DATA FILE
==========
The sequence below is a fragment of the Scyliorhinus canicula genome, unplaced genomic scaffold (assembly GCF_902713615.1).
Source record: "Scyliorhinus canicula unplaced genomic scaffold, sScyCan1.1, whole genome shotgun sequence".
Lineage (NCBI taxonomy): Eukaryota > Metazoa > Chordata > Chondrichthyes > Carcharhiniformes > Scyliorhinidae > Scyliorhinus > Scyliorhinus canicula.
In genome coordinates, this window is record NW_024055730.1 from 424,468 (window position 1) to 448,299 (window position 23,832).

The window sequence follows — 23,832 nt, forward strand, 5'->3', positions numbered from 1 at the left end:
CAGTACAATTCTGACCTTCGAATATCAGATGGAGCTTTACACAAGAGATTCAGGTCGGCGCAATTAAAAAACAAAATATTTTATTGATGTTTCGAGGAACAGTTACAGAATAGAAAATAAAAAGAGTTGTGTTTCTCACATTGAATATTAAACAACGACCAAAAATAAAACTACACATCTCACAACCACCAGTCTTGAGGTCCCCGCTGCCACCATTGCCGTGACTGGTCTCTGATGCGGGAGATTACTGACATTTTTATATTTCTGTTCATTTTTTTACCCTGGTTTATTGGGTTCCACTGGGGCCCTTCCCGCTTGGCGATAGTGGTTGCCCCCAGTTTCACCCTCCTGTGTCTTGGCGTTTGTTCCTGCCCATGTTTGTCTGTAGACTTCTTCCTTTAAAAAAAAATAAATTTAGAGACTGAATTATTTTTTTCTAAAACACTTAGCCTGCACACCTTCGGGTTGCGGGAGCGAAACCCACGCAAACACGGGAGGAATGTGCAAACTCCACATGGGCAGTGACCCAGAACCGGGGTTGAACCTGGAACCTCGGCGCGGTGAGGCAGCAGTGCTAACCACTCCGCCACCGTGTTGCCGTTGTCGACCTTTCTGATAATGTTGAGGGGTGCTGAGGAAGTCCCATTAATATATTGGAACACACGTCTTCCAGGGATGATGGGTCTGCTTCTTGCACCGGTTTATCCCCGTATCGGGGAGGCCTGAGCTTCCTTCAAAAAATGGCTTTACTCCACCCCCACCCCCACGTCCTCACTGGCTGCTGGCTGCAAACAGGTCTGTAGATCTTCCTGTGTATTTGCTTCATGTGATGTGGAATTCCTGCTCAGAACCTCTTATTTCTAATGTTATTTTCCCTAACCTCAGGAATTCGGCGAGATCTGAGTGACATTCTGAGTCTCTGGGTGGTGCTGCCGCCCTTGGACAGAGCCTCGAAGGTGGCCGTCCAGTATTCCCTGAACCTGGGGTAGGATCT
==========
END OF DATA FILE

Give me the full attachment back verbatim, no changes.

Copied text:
The sequence below is a fragment of the Scyliorhinus canicula genome, unplaced genomic scaffold (assembly GCF_902713615.1).
Source record: "Scyliorhinus canicula unplaced genomic scaffold, sScyCan1.1, whole genome shotgun sequence".
Lineage (NCBI taxonomy): Eukaryota > Metazoa > Chordata > Chondrichthyes > Carcharhiniformes > Scyliorhinidae > Scyliorhinus > Scyliorhinus canicula.
In genome coordinates, this window is record NW_024055730.1 from 424,468 (window position 1) to 448,299 (window position 23,832).

The window sequence follows — 23,832 nt, forward strand, 5'->3', positions numbered from 1 at the left end:
CAGTACAATTCTGACCTTCGAATATCAGATGGAGCTTTACACAAGAGATTCAGGTCGGCGCAATTAAAAAACAAAATATTTTATTGATGTTTCGAGGAACAGTTACAGAATAGAAAATAAAAAGAGTTGTGTTTCTCACATTGAATATTAAACAACGACCAAAAATAAAACTACACATCTCACAACCACCAGTCTTGAGGTCCCCGCTGCCACCATTGCCGTGACTGGTCTCTGATGCGGGAGATTACTGACATTTTTATATTTCTGTTCATTTTTTTACCCTGGTTTATTGGGTTCCACTGGGGCCCTTCCCGCTTGGCGATAGTGGTTGCCCCCAGTTTCACCCTCCTGTGTCTTGGCGTTTGTTCCTGCCCATGTTTGTCTGTAGACTTCTTCCTTTAAAAAAAAATAAATTTAGAGACTGAATTATTTTTTTCTAAAACACTTAGCCTGCACACCTTCGGGTTGCGGGAGCGAAACCCACGCAAACACGGGAGGAATGTGCAAACTCCACATGGGCAGTGACCCAGAACCGGGGTTGAACCTGGAACCTCGGCGCGGTGAGGCAGCAGTGCTAACCACTCCGCCACCGTGTTGCCGTTGTCGACCTTTCTGATAATGTTGAGGGGTGCTGAGGAAGTCCCATTAATATATTGGAACACACGTCTTCCAGGGATGATGGGTCTGCTTCTTGCACCGGTTTATCCCCGTATCGGGGAGGCCTGAGCTTCCTTCAAAAAATGGCTTTACTCCACCCCCACCCCCACGTCCTCACTGGCTGCTGGCTGCAAACAGGTCTGTAGATCTTCCTGTGTATTTGCTTCATGTGATGTGGAATTCCTGCTCAGAACCTCTTATTTCTAATGTTATTTTCCCTAACCTCAGGAATTCGGCGAGATCTGAGTGACATTCTGAGTCTCTGGGTGGTGCTGCCGCCCTTGGACAGAGCCTCGAAGGTGGCCGTCCAGTATTCCCTGAACCTGGGGTAGGATCT